The research also shows how negative experiences can derail those processes, leading to a host of health problems and risk behaviors in children, teens and adults.

Adverse Childhood Experiences (ACEs) can be measure by the types of traumatic events a child experiences prior to the age of 18. These experiences can be narrowed down to a few key areas:
  • Recurrent physical abuse 
  • Recurrent emotional abuse 
  • An alcohol and/or drug abuser in the household 
  • An incarcerated household member 
  • Someone in the household is chronically depressed, mentally ill, institutionalized, or suicidal 
  • Mother is treated violently, including verbally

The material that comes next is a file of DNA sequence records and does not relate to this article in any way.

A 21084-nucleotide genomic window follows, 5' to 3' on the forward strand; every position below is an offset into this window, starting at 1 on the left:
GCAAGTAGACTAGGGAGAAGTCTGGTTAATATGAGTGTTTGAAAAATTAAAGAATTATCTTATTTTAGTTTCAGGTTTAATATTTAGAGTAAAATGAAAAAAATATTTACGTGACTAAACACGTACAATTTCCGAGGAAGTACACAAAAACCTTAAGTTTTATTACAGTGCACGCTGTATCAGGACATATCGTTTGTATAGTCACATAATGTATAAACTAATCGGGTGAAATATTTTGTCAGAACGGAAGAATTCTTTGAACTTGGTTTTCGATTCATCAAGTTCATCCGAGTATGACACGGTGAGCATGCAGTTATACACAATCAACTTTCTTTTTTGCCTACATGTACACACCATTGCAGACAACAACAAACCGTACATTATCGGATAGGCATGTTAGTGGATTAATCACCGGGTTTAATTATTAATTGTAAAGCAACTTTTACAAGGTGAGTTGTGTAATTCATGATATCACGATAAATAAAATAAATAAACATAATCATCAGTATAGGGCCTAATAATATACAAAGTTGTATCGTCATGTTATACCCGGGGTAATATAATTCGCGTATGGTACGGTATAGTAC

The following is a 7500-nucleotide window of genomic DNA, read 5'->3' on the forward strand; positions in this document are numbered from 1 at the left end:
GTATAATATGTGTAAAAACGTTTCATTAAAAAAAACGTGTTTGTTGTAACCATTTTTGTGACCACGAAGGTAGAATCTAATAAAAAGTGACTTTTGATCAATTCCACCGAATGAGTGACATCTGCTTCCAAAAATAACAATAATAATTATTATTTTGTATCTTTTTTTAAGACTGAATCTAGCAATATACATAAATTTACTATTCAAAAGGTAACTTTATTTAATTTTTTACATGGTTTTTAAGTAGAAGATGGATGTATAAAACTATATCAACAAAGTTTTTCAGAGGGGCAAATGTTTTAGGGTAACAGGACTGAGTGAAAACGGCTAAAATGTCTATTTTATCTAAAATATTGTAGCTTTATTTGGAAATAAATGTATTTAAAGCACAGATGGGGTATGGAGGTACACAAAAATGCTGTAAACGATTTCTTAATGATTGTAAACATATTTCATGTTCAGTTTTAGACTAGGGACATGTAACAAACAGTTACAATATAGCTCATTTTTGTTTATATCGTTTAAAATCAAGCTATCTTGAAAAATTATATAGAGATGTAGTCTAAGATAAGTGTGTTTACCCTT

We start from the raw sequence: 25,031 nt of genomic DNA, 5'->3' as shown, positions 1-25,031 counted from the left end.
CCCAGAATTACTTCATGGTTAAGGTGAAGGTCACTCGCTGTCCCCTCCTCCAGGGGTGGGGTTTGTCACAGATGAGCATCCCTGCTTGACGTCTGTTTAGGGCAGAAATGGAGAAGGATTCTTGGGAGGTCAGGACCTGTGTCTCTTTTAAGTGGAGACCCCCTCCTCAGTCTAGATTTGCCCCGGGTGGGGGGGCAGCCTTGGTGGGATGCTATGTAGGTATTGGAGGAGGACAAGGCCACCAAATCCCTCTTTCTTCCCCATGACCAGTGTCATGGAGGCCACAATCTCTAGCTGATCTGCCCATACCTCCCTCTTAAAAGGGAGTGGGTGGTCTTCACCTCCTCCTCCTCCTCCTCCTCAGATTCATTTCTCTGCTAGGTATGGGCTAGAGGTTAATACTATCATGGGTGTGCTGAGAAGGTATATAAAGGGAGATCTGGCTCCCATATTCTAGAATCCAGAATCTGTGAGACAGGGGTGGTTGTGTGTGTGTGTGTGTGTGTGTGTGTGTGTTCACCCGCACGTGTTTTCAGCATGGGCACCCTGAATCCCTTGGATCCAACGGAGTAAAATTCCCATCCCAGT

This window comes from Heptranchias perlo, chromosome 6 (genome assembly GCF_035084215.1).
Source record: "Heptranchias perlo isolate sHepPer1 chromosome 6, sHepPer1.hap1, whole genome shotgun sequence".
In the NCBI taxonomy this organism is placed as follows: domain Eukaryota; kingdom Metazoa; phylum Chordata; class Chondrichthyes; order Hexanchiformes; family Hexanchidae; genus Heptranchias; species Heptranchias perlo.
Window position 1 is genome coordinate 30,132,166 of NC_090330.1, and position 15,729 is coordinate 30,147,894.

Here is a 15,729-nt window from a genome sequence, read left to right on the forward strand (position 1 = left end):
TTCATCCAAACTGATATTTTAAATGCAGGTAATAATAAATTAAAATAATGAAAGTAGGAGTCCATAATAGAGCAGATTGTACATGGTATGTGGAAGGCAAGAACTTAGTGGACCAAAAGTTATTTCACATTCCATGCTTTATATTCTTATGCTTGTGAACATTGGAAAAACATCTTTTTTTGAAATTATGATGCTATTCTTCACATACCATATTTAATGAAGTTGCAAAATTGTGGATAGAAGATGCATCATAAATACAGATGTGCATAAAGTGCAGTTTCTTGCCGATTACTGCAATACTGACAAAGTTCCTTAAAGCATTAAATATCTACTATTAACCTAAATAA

• One or no parents 
  • Emotional neglect
  • Physical neglect, including inadequate food, clothing, and shelter
  • Contact sexual abuse 

the research

In the mid-1980’s, Dr. Vincent Felitti noticed that the mostly likely patients to drop out of a weight loss program at a Kaiser Permanente clinic were those who were most successfully losing weight.

In a careful study of 300 patients, Dr. Felitti learned that many of those who dropped out of the program had been unconsciously using obesity as a shield against unwanted sexual attention or as a form of defense against personal attack. Where obesity was commonly viewed as the problem, it was often found to be an unconscious solution to far deeper problems.

This discovery led to a study of more than 17,000 people -- the results were totally unexpected:

ACEs are common...
  • Two-thirds of the participants reported at least one ACE

ACEs occur in groups...
  • Of those reporting at least one ACE, 87% reported at least one other ACE
  • 70% reported two or more others